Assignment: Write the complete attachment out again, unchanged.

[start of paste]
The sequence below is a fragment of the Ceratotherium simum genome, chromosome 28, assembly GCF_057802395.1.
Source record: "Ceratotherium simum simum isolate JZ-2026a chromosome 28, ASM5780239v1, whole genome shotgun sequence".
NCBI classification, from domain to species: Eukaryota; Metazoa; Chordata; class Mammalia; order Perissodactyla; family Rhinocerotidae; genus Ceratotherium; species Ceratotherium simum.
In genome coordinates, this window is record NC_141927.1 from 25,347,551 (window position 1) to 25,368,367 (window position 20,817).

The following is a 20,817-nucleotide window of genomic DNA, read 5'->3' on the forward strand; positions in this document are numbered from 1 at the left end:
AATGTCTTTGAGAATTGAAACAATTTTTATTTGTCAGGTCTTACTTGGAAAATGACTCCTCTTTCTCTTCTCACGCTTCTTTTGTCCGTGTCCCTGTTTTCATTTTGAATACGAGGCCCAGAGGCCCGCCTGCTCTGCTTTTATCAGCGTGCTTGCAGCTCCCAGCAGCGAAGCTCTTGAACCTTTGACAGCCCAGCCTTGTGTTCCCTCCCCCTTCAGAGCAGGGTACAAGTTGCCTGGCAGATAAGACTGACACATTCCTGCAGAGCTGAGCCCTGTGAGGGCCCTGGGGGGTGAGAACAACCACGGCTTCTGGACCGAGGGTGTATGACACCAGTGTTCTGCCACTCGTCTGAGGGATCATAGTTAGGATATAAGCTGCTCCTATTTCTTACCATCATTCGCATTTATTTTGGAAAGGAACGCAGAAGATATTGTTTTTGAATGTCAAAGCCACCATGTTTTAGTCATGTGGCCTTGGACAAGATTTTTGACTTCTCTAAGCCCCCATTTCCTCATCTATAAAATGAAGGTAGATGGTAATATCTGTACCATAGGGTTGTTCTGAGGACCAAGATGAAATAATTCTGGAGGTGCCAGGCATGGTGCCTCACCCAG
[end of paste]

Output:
The sequence below is a fragment of the Ceratotherium simum genome, chromosome 28, assembly GCF_057802395.1.
Source record: "Ceratotherium simum simum isolate JZ-2026a chromosome 28, ASM5780239v1, whole genome shotgun sequence".
NCBI classification, from domain to species: Eukaryota; Metazoa; Chordata; class Mammalia; order Perissodactyla; family Rhinocerotidae; genus Ceratotherium; species Ceratotherium simum.
In genome coordinates, this window is record NC_141927.1 from 25,347,551 (window position 1) to 25,368,367 (window position 20,817).

The following is a 20,817-nucleotide window of genomic DNA, read 5'->3' on the forward strand; positions in this document are numbered from 1 at the left end:
AATGTCTTTGAGAATTGAAACAATTTTTATTTGTCAGGTCTTACTTGGAAAATGACTCCTCTTTCTCTTCTCACGCTTCTTTTGTCCGTGTCCCTGTTTTCATTTTGAATACGAGGCCCAGAGGCCCGCCTGCTCTGCTTTTATCAGCGTGCTTGCAGCTCCCAGCAGCGAAGCTCTTGAACCTTTGACAGCCCAGCCTTGTGTTCCCTCCCCCTTCAGAGCAGGGTACAAGTTGCCTGGCAGATAAGACTGACACATTCCTGCAGAGCTGAGCCCTGTGAGGGCCCTGGGGGGTGAGAACAACCACGGCTTCTGGACCGAGGGTGTATGACACCAGTGTTCTGCCACTCGTCTGAGGGATCATAGTTAGGATATAAGCTGCTCCTATTTCTTACCATCATTCGCATTTATTTTGGAAAGGAACGCAGAAGATATTGTTTTTGAATGTCAAAGCCACCATGTTTTAGTCATGTGGCCTTGGACAAGATTTTTGACTTCTCTAAGCCCCCATTTCCTCATCTATAAAATGAAGGTAGATGGTAATATCTGTACCATAGGGTTGTTCTGAGGACCAAGATGAAATAATTCTGGAGGTGCCAGGCATGGTGCCTCACCCAG